Jeffers’ illustrations bring all this to light with his adorable depictions of these crayons and their holiday activities. Crayons in costumes, playing in the snow and playing rock, paper, scissors with actual paper and scissors is quite wonderful.

If you’ve loved the previous Crayon books this is definitely a fun new adventure, and one that offers more than just a delightful story.

You can purchase The Crayons’ Christmas via the following

QBD | Booktopia | Book Depository

Dymocks | WorderyAngus and Robinson

 Fishpond | Amazon | Amazon Aust

The Naughty List by Holly Lansley

Published: 1st October 2019Goodreads badge
Publisher:
Make Believe Ideas
Illustrator: Lara Ede
Pages: 32
Format: Picture Bookpict
★   ★   ★   ★   ★  – 5 Stars

A brand-new picture book told in the form of a letter to Santa. The letter is written by a boy named Tom, who is trying to convince Santato put him on the Nice List, even though his behaviour has been bad all year! Hear all about the things Tom has done and the ways he tries to spin them to Santa.

This is a fabulous book written in the style of a letter to Santa which is hilarious, clever, and even at times very sweet.

There is so much to love about this book. From page one I was in love and seeing the colourful and decorative formatting makes it even more enjoyable and brilliant. The formatting is big and bold, filled with colour and decoration with emphasis placed by the letter writer which in turns helps when reading and shows how passionate Tom is in his belief and his reasonable explanations.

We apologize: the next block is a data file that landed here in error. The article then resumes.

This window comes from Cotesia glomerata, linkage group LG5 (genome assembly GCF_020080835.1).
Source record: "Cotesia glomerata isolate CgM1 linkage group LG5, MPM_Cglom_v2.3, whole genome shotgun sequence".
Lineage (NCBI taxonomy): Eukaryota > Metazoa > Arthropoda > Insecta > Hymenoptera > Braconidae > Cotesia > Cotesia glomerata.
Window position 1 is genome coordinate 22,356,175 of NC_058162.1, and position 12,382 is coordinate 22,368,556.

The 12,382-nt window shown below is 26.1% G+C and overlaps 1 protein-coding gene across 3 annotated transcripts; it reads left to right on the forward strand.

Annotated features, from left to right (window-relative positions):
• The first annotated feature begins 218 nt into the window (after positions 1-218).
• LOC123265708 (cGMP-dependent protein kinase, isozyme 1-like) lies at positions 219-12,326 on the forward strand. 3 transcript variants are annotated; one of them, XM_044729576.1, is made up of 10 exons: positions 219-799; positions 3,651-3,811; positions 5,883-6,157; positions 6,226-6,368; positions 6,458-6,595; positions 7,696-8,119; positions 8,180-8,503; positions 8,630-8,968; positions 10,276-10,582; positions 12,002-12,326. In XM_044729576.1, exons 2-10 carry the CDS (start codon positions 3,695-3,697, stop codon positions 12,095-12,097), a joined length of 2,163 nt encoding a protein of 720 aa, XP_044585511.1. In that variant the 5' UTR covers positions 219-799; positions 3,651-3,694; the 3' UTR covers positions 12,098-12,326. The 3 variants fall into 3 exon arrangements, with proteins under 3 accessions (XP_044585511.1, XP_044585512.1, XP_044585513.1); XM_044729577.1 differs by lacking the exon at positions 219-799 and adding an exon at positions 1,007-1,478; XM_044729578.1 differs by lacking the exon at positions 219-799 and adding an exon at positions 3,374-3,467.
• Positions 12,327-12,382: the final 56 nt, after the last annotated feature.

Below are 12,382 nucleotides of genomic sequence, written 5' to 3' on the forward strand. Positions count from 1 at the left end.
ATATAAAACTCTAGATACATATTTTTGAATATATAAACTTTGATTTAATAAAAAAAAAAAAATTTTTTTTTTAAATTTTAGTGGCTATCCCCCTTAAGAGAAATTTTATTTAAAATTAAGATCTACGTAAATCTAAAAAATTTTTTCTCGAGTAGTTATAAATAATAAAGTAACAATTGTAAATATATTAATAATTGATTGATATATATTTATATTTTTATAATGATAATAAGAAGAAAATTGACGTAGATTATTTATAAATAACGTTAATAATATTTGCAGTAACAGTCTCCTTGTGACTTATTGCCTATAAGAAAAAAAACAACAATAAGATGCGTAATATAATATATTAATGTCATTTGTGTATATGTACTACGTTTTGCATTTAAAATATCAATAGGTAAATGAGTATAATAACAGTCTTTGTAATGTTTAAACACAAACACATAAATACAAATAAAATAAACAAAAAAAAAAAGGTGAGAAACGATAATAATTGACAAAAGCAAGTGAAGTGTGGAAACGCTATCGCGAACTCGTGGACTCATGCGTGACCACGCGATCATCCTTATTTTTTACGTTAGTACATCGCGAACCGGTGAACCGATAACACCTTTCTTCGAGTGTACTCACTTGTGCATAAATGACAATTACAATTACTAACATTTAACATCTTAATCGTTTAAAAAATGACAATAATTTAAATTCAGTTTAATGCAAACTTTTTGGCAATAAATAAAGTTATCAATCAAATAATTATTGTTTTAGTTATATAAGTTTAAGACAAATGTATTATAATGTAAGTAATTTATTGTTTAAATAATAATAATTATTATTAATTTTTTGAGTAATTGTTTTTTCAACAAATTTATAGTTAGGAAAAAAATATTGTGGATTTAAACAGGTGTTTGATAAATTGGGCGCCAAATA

The rhyme is fantastic, it’s a great poem about all of Tom’s well intentions but essentially naughty adventures through the year which may have got him on the Naughty List. I loved how Tom explains his actions and how insistent he is that he wasn’t actually being naughty at the time he was having an adventure or quite often just trying to help.

The illustrations are woven into the story with the text appearing on lined paper reminiscent of a child’s Christmas list and reflects the story of this complaint letter to Santa. There are drawings on the letter which are from Tom’s hand but there are also drawings on the adjacent page in a more defined style depicting the action he’s defending himself against. I liked Ede’s style of bright and cartoonish drawings. Tom’s cheeky nature comes through as well as those suffering around him.

This is a brilliant book not just for the story and the rhyme but the creativity of the formatting and the presentation was a huge bonus. This is a funny and clever book that is a wonderful spin on why one may find themselves on the naughty list this year.

You can purchase The Naughty List via the following

Booktopia | Book Depository

Angus and Robinson

 Fishpond | Amazon | Amazon Aust